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by Stephanie Hutton

I’d never seen the White Cliffs of Dover in real life until after it was too late for you. They seem unreal, as if Mary Poppins might drift down, her magic umbrella slowing her to a safe speed. I sometimes leave my restless body behind and float upwards to see them, to understand. Some nights, the cliffs look like a pillow ready for a sweet slumber. Other nights, like sharp teeth waiting to bite.

You left a note that was full of life. Cartoons of our early escapades jumping over neighbours’ hedges, calling the operator from a phone box to report a pair of knickers on the line. The list of songs you planned for us to play at your funeral was full of terrible tunes that we couldn’t help but dance to. Agadoo. The Locomotion. That Spanish one we always made up words to. Guests reminisced, glowing. You were always the favourite. Now there’s no point trying to compete.

I cried. Sobs heaved my stomach to sickness. But mostly I smiled, remembered. Guilt snipped at my heels. Trains rattled by, asking why-didn’t-you-know, why-didn’t-you-guess? I ate cake at three in the morning and ironed bed sheets; that would have made you tut, bright-eyed and teasing.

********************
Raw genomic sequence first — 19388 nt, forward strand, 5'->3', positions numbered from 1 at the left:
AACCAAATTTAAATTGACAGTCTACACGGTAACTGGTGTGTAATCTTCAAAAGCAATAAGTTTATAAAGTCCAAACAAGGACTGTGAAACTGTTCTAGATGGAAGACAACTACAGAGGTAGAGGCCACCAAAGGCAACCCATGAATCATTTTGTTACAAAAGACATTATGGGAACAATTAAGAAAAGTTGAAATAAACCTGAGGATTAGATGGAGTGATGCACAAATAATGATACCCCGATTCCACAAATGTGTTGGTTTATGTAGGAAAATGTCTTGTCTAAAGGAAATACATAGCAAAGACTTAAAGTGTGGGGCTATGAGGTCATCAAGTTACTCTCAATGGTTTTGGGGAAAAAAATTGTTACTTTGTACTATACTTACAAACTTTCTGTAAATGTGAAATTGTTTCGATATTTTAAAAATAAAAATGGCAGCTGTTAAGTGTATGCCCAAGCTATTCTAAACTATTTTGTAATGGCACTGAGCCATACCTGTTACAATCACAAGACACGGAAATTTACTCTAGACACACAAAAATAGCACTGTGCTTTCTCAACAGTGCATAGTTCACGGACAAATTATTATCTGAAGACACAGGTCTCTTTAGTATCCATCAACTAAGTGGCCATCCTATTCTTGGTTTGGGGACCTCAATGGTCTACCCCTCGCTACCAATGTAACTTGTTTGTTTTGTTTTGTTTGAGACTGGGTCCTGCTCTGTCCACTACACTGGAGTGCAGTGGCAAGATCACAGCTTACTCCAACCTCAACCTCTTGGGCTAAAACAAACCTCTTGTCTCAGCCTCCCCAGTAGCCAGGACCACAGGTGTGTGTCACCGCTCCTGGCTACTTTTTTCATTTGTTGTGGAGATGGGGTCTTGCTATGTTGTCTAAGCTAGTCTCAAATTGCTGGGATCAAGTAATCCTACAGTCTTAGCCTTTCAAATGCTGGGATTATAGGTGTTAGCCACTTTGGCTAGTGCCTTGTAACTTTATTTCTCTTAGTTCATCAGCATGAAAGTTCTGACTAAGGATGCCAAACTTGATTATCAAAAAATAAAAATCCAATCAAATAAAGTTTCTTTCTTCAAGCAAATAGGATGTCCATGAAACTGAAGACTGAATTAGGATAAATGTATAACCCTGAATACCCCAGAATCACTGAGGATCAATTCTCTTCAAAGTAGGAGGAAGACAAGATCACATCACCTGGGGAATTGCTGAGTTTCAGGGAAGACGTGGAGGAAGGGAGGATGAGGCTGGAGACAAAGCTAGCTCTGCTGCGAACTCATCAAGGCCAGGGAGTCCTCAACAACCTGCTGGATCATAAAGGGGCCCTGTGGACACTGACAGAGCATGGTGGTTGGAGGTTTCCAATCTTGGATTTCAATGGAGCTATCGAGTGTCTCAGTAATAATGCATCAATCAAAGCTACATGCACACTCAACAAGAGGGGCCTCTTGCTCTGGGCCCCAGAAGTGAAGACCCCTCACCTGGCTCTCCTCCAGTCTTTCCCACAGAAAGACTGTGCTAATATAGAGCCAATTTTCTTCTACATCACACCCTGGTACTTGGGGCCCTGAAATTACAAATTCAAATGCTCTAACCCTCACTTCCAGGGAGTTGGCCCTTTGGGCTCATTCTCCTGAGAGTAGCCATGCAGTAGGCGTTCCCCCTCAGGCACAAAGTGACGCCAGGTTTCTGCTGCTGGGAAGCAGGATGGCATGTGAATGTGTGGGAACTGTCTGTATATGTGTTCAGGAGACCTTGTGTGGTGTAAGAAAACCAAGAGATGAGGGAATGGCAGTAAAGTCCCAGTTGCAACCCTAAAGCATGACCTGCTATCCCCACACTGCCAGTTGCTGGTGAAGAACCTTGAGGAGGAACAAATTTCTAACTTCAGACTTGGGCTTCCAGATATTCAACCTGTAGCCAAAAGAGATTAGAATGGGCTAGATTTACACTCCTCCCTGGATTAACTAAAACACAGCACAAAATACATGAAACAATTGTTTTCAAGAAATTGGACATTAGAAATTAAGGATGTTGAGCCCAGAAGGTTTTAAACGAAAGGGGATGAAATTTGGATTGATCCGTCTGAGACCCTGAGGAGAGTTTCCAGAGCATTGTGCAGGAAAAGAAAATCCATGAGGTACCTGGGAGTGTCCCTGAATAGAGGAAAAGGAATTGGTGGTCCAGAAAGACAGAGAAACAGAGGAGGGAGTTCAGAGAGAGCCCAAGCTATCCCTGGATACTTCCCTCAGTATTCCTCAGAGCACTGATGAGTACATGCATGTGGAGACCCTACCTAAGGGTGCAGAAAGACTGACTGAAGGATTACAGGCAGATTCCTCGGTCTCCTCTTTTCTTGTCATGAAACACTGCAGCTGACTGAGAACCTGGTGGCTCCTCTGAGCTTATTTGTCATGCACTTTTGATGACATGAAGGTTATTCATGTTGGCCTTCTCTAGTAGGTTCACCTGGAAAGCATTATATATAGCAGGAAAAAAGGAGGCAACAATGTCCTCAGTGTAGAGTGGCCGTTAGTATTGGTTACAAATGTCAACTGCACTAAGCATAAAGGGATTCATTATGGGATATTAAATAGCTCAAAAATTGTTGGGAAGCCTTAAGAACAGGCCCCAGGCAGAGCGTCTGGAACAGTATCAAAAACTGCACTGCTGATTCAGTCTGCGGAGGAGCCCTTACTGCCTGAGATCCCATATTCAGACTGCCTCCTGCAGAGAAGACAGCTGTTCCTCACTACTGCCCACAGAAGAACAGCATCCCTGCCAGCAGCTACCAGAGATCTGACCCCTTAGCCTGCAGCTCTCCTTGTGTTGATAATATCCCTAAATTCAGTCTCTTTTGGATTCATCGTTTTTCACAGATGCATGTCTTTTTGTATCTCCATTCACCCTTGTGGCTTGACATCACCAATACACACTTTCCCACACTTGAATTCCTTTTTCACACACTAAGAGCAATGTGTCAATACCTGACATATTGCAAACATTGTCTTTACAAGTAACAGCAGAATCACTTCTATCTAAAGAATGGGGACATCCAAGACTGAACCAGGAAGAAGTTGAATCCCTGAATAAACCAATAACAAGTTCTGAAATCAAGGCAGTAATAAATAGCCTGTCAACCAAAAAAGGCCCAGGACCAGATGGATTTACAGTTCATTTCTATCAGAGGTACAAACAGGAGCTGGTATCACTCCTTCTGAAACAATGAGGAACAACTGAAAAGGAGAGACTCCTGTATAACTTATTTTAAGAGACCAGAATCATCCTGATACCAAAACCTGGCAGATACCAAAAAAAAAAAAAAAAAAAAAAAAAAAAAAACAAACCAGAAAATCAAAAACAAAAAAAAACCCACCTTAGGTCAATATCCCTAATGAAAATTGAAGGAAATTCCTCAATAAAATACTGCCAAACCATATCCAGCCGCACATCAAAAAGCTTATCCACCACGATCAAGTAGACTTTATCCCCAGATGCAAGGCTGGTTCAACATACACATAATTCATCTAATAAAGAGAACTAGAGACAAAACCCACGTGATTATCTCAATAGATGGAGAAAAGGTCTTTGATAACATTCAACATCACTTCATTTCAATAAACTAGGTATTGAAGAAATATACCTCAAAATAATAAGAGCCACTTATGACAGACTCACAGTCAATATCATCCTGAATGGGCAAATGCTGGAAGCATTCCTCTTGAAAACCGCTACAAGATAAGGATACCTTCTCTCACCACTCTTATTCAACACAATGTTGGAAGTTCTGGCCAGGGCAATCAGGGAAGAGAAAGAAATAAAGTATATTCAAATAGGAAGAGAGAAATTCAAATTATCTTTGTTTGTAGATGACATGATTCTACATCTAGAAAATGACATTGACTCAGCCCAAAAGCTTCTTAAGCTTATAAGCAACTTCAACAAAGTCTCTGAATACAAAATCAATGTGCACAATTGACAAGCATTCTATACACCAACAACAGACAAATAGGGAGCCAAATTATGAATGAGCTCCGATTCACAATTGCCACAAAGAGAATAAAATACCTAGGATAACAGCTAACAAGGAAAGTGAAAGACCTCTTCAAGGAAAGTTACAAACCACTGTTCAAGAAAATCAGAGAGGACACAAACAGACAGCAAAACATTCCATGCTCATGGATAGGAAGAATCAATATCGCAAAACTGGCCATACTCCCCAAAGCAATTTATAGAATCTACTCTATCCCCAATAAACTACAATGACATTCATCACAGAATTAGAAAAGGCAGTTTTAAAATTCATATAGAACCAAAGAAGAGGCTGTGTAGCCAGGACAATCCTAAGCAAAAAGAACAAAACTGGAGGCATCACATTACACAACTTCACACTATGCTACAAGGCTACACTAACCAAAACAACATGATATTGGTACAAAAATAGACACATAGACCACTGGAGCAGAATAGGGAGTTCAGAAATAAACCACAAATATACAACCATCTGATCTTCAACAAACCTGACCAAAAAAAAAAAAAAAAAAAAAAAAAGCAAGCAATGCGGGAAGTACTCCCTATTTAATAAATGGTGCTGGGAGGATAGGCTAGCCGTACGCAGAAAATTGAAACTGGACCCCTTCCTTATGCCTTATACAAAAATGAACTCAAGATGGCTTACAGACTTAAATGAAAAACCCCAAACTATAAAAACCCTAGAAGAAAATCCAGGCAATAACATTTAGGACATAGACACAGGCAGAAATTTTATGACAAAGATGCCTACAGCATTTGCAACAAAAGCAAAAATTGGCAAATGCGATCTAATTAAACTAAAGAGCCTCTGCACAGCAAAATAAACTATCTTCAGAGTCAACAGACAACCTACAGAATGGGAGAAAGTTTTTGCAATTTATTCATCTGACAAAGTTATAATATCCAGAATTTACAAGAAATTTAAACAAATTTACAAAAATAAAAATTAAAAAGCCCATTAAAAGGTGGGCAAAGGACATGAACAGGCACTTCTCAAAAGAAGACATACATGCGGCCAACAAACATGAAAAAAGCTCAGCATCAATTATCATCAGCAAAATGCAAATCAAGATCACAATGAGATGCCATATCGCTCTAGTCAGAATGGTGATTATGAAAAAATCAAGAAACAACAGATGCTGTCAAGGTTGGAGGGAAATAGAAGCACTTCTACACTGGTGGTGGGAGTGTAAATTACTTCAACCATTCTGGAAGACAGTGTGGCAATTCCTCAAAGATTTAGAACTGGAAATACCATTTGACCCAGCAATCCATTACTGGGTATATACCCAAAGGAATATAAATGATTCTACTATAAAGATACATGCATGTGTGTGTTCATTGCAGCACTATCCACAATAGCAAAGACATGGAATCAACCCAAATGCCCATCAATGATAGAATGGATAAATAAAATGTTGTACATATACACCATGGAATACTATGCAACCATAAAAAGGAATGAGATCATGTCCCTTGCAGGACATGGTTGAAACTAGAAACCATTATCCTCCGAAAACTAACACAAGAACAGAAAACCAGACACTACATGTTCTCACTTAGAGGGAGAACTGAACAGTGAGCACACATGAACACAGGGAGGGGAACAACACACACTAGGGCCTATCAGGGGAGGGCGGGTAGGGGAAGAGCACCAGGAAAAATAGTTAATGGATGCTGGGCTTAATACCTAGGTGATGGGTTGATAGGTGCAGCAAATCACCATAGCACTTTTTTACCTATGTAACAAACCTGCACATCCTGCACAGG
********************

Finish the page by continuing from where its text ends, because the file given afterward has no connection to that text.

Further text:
My favourite nights are those where we are together again. We dangle our legs from the cliff top, breathing in sea air like it’s Christmas morning. Sometimes you disappear while I am chatting about mum’s colostomy or the price of coffee. I finish what I was saying anyway. You never minded the inanity of it all. I suppose it took your mind off the other things. I gather my knees to my chest and wait to return to bed. And I never look down. Never.


Stephanie Hutton is a writer and clinical psychologist in Staffordshire, UK. In 2017, she was nominated for Best of the Net and shortlisted for the Bristol Prize. Find her at stephaniehutton.com. 

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